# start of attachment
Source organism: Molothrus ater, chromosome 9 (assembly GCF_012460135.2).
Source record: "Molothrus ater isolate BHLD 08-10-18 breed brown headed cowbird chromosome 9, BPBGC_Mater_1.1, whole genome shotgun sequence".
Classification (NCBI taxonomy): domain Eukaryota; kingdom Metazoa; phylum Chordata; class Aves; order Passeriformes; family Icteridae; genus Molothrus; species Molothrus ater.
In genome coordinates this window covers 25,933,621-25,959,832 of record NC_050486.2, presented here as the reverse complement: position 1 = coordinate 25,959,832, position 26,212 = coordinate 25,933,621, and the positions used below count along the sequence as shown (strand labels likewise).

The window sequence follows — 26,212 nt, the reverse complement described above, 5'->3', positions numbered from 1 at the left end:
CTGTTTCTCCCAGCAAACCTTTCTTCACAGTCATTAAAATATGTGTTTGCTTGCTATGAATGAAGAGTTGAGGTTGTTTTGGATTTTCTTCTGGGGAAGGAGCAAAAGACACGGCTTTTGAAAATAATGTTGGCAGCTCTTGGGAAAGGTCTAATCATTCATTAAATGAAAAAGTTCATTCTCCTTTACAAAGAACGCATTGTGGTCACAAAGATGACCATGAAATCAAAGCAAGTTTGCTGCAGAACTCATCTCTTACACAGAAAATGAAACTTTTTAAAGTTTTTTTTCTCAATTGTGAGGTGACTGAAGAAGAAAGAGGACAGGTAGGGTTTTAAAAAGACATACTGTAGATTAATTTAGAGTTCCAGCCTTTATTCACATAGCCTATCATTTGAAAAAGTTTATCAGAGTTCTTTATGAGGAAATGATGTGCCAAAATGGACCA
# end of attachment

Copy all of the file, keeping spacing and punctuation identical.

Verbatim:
Source organism: Molothrus ater, chromosome 9 (assembly GCF_012460135.2).
Source record: "Molothrus ater isolate BHLD 08-10-18 breed brown headed cowbird chromosome 9, BPBGC_Mater_1.1, whole genome shotgun sequence".
Classification (NCBI taxonomy): domain Eukaryota; kingdom Metazoa; phylum Chordata; class Aves; order Passeriformes; family Icteridae; genus Molothrus; species Molothrus ater.
In genome coordinates this window covers 25,933,621-25,959,832 of record NC_050486.2, presented here as the reverse complement: position 1 = coordinate 25,959,832, position 26,212 = coordinate 25,933,621, and the positions used below count along the sequence as shown (strand labels likewise).

The window sequence follows — 26,212 nt, the reverse complement described above, 5'->3', positions numbered from 1 at the left end:
CTGTTTCTCCCAGCAAACCTTTCTTCACAGTCATTAAAATATGTGTTTGCTTGCTATGAATGAAGAGTTGAGGTTGTTTTGGATTTTCTTCTGGGGAAGGAGCAAAAGACACGGCTTTTGAAAATAATGTTGGCAGCTCTTGGGAAAGGTCTAATCATTCATTAAATGAAAAAGTTCATTCTCCTTTACAAAGAACGCATTGTGGTCACAAAGATGACCATGAAATCAAAGCAAGTTTGCTGCAGAACTCATCTCTTACACAGAAAATGAAACTTTTTAAAGTTTTTTTTCTCAATTGTGAGGTGACTGAAGAAGAAAGAGGACAGGTAGGGTTTTAAAAAGACATACTGTAGATTAATTTAGAGTTCCAGCCTTTATTCACATAGCCTATCATTTGAAAAAGTTTATCAGAGTTCTTTATGAGGAAATGATGTGCCAAAATGGACCA